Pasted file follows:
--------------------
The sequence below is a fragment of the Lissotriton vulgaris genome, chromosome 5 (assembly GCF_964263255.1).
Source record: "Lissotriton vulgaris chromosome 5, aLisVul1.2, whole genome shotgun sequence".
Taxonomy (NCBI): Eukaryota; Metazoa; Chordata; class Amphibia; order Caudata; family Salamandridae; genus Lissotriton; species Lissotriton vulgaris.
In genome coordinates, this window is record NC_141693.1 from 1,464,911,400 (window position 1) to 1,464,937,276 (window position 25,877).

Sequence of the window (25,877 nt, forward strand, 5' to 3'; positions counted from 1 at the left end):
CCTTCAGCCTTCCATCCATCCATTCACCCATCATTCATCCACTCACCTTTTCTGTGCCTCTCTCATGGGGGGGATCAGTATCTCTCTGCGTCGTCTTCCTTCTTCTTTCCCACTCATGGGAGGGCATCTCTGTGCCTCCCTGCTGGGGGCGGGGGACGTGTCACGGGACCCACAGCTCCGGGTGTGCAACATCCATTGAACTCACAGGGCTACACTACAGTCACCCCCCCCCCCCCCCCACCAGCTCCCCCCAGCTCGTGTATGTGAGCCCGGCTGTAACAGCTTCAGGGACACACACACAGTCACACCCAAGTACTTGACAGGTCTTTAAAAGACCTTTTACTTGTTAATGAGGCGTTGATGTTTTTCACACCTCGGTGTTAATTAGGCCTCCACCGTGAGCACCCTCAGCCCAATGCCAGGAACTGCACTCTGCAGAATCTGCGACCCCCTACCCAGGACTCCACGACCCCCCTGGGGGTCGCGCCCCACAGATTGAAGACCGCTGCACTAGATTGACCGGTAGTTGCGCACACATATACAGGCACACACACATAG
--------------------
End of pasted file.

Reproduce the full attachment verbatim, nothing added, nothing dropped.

The sequence below is a fragment of the Lissotriton vulgaris genome, chromosome 5 (assembly GCF_964263255.1).
Source record: "Lissotriton vulgaris chromosome 5, aLisVul1.2, whole genome shotgun sequence".
Taxonomy (NCBI): Eukaryota; Metazoa; Chordata; class Amphibia; order Caudata; family Salamandridae; genus Lissotriton; species Lissotriton vulgaris.
In genome coordinates, this window is record NC_141693.1 from 1,464,911,400 (window position 1) to 1,464,937,276 (window position 25,877).

Sequence of the window (25,877 nt, forward strand, 5' to 3'; positions counted from 1 at the left end):
CCTTCAGCCTTCCATCCATCCATTCACCCATCATTCATCCACTCACCTTTTCTGTGCCTCTCTCATGGGGGGGATCAGTATCTCTCTGCGTCGTCTTCCTTCTTCTTTCCCACTCATGGGAGGGCATCTCTGTGCCTCCCTGCTGGGGGCGGGGGACGTGTCACGGGACCCACAGCTCCGGGTGTGCAACATCCATTGAACTCACAGGGCTACACTACAGTCACCCCCCCCCCCCCCCCACCAGCTCCCCCCAGCTCGTGTATGTGAGCCCGGCTGTAACAGCTTCAGGGACACACACACAGTCACACCCAAGTACTTGACAGGTCTTTAAAAGACCTTTTACTTGTTAATGAGGCGTTGATGTTTTTCACACCTCGGTGTTAATTAGGCCTCCACCGTGAGCACCCTCAGCCCAATGCCAGGAACTGCACTCTGCAGAATCTGCGACCCCCTACCCAGGACTCCACGACCCCCCTGGGGGTCGCGCCCCACAGATTGAAGACCGCTGCACTAGATTGACCGGTAGTTGCGCACACATATACAGGCACACACACATAG